Well, that depends on what I mean by “works.” But think about it this way. If someone is raised in the church, baptized by believing parents, and told throughout their childhood (and, hopefully, their entire life) that they are a beloved child of God who possesses the Holy Spirit, imagine how that affects the way they live their life. Regardless of if they have faith in their heart, this person will most often come to embody the attitude and lifestyle of a child of God—simply because this is how the most formative sources of identity-construction in their lives (their parents and their community) regarded them as such.

OK. We’re already getting into deep waters, here, but let me say a few more things. Firstly, granted that

1) one’s identity can be cultivated as a “beloved child of God” without having to be baptized; and

2) calling a thing a duck doesn’t always make it a duck,

there’s still something significant about the practical identity-construction consequences of infant baptism and the implications it has for a strong sacramental realism. And if you know me at all, I’m into both of those.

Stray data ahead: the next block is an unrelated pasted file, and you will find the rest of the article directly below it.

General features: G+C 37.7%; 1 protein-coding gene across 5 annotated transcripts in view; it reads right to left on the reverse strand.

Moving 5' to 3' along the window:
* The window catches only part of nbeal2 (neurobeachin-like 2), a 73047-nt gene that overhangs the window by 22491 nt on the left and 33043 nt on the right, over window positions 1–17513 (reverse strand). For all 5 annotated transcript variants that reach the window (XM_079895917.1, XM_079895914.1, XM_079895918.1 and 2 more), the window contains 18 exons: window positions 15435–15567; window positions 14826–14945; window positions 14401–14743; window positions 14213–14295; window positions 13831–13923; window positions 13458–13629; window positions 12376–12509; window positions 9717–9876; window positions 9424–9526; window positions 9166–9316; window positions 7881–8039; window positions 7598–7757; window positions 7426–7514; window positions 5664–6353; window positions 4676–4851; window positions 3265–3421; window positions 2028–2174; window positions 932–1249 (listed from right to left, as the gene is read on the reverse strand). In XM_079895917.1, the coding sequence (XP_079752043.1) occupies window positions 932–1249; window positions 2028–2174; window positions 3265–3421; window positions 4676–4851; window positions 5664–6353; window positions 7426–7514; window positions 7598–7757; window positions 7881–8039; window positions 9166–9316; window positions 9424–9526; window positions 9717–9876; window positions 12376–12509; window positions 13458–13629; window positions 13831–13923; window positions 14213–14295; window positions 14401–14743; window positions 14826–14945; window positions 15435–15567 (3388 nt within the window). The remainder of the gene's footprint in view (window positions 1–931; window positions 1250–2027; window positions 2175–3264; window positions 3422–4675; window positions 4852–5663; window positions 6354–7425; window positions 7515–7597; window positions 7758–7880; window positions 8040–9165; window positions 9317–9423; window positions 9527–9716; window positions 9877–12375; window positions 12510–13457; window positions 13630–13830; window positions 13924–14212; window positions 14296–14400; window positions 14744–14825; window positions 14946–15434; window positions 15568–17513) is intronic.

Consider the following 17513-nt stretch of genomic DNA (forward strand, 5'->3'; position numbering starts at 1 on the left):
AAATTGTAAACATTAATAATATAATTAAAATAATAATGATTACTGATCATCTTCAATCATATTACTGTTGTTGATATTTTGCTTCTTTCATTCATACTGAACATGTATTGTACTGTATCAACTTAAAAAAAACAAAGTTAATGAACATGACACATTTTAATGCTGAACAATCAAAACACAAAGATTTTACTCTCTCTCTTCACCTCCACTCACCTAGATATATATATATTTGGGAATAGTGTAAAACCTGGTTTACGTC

Time to switch gears. The REAL reason I wanted to write about Luther’s theology of baptism is that it connects well with a point Wendell Berry made in an address at Southern Baptist Theological Seminary (definitely not fans of infant baptism!) entitled “Christianity and the Survival of Creation.”

After declaring that the ecological crisis has been caused, in large part, by the “discrepancy between biblical instruction and Christian behavior,” Berry asks if we ought to look to another religion (his example is Buddhism) for ecological renewal. His answer (“no”) appeals to a conception of initiation similar to Luther’s baptism, but translated into the social sphere.